One of the questions I’m often asked is when ORCID will reach the “tipping point”. Adoption is widespread: close to two million researchers have registered, over 200 systems have integrated ORCID iDs, and research funders have started to require iDs during the grant application process.
That said, the broader benefits of ORCID to researchers, their organizations, and the scholarly community are realized as the network of connection points — and their use by researchers — grows.
So, we were delighted when three publishers approached us late in 2015 with the news that they were planning to require ORCID iDs for their authors in 2016. eLife, PLOS, and The Royal Society recognized the value of widespread ORCID adoption and felt that they could achieve more by taking joint action. They asked for our help in providing information and tools for a common low-barrier user experience. Together, we agreed to publish an open letter on the ORCID website to explain why they are committing to requiring ORCID iDs for their authors, detailing guidelines for how to integrate ORCID into publishing workflows, and providing a webform for other publishers to sign the letter. A further five publishers – AGU, EMBO, Hindawi, IEEE, and Science – have subsequently signed the letter ahead of its publication today, and a number of others have told us that they expect to do so over the coming months.
With more than 3,000 journals already collecting ORCID iDs from corresponding authors, through all major manuscript submission systems, publishers are especially well placed to encourage ORCID adoption. About 75% of ORCID registrations occur because journals are asking authors to include their ORCID iD during the publication process, typically through one of several manuscript submission systems that have implemented ORCID (Editorial Manager, eJournalPress, HighWire, ScholarOne, and some versions of OJS). And 55% of respondents to our recent survey first heard of ORCID through a publisher. What’s more, a full 75% of respondents said that they support publishers requiring ORCID iDs.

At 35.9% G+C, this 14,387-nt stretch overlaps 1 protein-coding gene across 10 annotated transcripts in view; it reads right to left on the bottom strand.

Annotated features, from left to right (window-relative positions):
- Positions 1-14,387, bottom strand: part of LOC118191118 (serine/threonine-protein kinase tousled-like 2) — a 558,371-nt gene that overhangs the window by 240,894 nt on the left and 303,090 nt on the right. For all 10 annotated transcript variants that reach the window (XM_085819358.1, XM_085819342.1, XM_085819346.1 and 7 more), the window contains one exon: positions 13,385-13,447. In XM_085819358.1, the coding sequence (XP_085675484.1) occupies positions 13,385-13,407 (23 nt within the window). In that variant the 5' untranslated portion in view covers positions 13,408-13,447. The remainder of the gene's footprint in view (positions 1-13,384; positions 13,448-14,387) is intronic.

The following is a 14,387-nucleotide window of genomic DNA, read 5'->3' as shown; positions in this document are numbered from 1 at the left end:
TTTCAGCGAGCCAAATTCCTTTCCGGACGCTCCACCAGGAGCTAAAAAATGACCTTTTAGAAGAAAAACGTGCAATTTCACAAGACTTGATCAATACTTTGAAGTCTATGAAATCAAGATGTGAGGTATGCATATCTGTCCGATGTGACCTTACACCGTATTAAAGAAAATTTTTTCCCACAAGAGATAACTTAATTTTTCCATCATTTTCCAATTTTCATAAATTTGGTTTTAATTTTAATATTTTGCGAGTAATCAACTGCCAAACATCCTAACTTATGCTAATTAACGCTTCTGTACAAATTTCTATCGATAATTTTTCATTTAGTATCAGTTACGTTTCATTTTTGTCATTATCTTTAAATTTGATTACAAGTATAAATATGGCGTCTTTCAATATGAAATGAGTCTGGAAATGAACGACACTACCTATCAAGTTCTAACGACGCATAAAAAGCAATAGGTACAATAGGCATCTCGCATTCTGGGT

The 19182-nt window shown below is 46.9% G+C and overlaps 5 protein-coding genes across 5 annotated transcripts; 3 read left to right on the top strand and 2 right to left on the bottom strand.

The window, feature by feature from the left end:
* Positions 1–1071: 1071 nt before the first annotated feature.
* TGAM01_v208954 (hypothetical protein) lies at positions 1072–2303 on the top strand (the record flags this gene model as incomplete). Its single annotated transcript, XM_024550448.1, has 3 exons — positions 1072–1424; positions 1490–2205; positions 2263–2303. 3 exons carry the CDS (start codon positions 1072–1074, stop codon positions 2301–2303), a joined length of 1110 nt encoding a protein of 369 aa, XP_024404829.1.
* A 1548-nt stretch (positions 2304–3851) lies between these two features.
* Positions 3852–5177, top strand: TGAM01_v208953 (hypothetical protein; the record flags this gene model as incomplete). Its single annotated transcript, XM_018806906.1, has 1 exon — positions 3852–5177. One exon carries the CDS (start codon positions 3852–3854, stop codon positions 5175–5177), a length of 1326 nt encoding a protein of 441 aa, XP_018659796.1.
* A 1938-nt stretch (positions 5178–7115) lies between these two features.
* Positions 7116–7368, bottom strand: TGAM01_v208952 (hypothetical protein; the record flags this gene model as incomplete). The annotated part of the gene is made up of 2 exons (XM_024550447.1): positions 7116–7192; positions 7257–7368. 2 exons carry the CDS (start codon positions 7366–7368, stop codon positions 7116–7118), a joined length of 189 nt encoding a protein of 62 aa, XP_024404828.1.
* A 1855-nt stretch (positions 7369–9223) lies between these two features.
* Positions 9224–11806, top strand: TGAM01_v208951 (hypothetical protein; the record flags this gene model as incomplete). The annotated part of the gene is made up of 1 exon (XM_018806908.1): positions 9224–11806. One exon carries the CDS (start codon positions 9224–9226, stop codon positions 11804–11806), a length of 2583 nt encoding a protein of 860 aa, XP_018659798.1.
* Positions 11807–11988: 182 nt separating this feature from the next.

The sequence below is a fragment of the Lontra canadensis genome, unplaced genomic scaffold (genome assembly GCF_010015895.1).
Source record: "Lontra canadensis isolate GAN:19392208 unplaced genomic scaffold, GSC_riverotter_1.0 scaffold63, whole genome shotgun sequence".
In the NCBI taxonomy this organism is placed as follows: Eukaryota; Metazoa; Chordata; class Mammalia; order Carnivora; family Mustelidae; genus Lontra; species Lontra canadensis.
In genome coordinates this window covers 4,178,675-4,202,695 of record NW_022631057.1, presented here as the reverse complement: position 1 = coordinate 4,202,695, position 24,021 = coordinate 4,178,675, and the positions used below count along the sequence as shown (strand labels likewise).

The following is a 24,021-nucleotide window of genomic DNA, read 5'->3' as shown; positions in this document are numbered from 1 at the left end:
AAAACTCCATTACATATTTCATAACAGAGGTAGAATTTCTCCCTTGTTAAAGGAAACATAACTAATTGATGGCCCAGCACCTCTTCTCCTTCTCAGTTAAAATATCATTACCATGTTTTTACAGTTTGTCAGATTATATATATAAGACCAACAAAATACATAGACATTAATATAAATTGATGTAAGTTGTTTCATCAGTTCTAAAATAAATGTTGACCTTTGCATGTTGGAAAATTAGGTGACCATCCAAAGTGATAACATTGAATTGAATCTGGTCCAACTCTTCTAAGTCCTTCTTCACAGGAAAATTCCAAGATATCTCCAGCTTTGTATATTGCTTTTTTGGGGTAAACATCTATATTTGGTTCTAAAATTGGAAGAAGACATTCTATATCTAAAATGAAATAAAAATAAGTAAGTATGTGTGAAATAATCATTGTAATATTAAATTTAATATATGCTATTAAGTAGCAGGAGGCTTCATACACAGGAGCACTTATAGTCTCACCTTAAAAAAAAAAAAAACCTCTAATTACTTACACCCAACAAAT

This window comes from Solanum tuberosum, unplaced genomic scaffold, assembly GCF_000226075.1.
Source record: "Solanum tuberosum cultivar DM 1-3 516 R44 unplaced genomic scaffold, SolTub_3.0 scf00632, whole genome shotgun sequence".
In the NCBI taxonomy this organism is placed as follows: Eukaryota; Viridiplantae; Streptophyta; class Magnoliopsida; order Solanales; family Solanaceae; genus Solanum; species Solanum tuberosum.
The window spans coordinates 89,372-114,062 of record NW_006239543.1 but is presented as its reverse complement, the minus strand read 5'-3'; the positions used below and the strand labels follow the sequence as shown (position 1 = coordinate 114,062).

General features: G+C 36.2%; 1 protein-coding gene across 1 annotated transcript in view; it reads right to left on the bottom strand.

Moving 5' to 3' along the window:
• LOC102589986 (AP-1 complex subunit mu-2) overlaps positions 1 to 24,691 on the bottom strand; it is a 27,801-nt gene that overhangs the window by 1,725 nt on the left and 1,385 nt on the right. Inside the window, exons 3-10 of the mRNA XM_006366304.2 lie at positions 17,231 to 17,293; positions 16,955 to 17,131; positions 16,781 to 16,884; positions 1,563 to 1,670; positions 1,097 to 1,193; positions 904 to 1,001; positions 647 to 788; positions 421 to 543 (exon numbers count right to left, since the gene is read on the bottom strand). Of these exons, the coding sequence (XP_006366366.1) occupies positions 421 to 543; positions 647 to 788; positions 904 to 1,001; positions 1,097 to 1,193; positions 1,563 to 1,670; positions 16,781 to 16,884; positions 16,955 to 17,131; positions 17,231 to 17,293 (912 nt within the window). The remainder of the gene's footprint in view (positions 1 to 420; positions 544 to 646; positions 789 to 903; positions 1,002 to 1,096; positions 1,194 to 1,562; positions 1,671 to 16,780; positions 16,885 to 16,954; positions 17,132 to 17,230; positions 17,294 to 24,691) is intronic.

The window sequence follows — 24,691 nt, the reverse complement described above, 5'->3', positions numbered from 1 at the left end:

Benefits for researchers, in addition to improved discoverability of their works, include single sign-on across journals and streamlined data entry. The recent launch of Crossref’s auto-update functionality means that researchers can opt to have their ORCID record automatically updated when their papers are published, which in turn means that university and other systems can receive updates directly and reduce reporting burden on researchers.
Now, when I’m asked about the tipping point, my answer will be: no time like the present.